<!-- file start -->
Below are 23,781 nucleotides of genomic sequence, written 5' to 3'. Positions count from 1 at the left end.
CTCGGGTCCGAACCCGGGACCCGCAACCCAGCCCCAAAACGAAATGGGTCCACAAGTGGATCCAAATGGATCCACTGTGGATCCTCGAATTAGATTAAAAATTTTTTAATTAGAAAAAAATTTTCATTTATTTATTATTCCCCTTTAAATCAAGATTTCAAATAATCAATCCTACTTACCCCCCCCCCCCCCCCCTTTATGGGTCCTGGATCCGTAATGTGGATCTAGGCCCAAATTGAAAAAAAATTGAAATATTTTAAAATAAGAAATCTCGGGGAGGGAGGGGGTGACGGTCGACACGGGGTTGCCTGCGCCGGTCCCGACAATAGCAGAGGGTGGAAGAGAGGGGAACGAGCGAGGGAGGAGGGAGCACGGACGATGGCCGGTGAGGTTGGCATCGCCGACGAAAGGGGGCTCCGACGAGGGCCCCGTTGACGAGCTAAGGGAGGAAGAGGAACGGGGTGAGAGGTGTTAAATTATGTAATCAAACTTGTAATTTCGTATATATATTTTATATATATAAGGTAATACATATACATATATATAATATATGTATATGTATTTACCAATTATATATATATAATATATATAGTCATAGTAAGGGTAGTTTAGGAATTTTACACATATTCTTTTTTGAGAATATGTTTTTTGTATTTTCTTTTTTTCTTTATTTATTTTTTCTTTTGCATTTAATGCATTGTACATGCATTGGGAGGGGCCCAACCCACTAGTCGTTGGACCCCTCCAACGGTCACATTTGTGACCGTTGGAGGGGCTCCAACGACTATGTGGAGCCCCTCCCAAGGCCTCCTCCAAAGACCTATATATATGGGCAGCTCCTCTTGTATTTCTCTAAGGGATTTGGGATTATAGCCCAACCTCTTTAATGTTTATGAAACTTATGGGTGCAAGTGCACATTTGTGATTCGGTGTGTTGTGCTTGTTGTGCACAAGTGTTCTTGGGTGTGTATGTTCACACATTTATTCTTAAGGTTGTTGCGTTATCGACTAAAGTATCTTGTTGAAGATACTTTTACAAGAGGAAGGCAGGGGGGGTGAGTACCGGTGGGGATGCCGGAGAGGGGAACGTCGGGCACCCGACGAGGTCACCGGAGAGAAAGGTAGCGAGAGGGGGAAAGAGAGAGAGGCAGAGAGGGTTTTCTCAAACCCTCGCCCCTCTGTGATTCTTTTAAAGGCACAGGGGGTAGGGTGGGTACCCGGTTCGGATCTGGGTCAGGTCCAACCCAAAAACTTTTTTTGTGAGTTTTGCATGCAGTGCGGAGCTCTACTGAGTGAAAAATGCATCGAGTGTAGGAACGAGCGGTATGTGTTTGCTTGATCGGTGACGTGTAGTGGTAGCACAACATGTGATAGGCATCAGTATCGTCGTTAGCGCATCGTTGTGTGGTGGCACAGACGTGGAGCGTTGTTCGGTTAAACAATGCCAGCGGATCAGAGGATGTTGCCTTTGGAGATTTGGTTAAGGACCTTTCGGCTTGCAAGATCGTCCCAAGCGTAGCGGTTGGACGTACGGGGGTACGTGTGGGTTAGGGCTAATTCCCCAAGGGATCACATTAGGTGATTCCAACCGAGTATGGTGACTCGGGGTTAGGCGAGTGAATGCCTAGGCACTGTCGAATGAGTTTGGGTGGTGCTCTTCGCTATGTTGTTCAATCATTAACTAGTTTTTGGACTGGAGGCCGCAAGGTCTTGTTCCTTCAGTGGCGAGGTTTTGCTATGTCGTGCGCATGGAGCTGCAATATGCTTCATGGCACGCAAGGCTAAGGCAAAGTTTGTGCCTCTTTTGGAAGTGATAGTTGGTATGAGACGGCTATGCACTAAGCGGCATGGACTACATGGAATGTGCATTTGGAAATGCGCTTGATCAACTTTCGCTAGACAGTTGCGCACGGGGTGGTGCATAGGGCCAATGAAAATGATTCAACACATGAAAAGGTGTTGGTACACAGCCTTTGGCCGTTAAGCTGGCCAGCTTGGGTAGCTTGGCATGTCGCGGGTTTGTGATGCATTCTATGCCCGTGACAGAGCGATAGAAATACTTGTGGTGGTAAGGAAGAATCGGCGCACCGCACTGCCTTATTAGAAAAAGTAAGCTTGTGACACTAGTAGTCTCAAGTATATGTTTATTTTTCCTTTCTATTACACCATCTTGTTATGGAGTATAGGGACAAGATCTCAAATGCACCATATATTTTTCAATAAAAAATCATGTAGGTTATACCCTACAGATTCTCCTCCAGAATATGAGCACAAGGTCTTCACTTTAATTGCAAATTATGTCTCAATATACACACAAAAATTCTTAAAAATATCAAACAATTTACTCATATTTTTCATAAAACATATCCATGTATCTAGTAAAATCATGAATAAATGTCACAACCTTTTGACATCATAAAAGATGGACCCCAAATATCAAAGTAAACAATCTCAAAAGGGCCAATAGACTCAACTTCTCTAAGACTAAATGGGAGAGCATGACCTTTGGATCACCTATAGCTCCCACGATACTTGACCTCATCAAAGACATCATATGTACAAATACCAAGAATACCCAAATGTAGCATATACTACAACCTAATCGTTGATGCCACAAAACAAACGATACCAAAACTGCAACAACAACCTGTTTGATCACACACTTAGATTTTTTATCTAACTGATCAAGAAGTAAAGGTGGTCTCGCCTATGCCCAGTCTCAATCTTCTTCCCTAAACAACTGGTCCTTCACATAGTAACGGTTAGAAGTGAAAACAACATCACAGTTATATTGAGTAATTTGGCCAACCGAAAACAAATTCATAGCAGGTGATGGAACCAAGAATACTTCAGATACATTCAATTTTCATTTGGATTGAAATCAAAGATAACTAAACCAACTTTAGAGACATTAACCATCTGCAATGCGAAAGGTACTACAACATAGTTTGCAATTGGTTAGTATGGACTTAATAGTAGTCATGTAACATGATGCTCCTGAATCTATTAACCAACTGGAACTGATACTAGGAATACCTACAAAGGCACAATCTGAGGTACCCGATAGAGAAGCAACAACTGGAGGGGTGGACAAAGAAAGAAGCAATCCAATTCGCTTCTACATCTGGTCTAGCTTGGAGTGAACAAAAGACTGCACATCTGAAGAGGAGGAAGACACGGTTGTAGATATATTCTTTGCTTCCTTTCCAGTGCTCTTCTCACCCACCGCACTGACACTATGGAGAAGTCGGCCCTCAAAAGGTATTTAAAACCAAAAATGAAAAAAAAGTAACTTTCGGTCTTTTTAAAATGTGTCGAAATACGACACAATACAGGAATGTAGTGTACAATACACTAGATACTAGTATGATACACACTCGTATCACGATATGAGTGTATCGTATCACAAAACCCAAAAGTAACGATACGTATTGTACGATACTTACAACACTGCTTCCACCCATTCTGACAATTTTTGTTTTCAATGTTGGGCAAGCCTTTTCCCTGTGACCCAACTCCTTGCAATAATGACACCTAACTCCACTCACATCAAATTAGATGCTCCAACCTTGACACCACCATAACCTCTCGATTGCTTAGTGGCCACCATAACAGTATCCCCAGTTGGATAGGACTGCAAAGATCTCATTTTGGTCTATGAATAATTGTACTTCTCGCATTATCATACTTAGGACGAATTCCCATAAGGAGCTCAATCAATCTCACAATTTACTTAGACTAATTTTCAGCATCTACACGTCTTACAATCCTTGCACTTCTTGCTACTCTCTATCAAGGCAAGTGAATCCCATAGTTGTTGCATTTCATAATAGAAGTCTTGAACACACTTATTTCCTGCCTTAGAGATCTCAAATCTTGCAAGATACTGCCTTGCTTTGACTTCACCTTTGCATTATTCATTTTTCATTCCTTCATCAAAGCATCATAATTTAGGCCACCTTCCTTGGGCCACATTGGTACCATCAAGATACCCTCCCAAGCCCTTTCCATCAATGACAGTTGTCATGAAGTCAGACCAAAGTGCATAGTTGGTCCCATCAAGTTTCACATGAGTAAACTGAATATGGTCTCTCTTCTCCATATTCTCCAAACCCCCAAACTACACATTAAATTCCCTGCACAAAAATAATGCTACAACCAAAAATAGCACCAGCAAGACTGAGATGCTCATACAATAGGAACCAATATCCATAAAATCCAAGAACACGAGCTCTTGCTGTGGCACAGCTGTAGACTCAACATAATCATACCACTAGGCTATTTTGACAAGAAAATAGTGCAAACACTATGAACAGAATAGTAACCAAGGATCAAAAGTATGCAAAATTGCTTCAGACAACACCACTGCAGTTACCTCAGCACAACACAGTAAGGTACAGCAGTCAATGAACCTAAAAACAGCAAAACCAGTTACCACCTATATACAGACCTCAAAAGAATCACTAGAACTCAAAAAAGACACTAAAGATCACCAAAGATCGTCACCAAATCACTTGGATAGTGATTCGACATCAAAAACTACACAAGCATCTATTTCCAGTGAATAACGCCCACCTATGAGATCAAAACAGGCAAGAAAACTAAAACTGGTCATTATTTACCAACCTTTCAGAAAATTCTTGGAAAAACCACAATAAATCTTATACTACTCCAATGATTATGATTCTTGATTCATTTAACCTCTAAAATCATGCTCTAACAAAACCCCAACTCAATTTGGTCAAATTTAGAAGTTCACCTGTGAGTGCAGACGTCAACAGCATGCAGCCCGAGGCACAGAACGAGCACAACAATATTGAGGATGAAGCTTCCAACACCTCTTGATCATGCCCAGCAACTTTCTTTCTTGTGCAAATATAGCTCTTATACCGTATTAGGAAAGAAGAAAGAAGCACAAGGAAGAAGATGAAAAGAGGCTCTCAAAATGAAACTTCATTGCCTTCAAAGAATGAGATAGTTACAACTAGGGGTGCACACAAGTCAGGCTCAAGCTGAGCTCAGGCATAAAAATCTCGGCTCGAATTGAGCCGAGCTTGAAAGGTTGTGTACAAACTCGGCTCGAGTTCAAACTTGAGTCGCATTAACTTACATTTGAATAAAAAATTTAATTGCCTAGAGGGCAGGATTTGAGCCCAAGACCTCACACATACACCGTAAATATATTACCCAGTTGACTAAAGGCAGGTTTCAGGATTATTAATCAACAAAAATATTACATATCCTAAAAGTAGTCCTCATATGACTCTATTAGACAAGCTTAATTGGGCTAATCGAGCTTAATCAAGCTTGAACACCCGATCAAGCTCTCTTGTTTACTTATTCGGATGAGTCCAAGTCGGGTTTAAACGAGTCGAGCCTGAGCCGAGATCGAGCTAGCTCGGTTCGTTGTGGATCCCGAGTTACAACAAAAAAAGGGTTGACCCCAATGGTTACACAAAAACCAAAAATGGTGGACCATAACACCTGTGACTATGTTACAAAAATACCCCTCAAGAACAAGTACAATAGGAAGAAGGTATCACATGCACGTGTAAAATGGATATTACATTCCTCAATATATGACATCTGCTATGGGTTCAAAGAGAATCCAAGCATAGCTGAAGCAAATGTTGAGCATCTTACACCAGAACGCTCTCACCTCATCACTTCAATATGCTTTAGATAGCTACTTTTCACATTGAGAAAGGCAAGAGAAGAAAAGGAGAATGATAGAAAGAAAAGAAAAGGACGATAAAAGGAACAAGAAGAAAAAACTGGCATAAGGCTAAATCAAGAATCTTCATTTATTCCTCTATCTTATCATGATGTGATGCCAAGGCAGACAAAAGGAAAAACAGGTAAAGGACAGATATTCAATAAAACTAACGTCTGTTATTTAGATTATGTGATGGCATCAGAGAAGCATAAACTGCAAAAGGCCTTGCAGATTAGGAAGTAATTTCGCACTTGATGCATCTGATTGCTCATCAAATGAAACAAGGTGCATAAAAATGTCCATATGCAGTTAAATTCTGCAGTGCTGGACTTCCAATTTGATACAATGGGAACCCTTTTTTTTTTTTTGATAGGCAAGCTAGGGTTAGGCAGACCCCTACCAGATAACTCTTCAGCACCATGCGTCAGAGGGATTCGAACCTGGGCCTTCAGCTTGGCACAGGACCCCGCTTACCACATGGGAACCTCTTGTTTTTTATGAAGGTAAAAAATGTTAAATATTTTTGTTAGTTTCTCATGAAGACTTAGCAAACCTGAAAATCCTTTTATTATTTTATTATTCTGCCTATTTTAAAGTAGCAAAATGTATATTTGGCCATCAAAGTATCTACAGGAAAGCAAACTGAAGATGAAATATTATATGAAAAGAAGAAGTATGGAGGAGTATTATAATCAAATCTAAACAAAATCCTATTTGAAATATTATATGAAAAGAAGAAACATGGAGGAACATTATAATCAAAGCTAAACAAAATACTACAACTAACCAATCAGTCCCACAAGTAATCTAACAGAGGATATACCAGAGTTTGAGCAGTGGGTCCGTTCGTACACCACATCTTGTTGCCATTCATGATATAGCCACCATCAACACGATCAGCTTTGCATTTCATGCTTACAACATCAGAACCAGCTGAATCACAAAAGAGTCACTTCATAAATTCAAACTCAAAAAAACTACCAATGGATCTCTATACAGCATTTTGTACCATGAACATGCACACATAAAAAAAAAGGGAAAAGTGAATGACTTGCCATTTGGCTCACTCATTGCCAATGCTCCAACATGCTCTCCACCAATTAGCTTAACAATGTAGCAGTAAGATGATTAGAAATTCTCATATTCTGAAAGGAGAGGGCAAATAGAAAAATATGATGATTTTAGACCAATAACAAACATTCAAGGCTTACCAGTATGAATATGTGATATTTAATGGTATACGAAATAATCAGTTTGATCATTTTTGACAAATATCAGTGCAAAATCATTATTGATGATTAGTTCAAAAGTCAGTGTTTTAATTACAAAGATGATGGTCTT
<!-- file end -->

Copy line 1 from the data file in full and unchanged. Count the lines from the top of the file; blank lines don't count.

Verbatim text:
Below are 23,781 nucleotides of genomic sequence, written 5' to 3'. Positions count from 1 at the left end.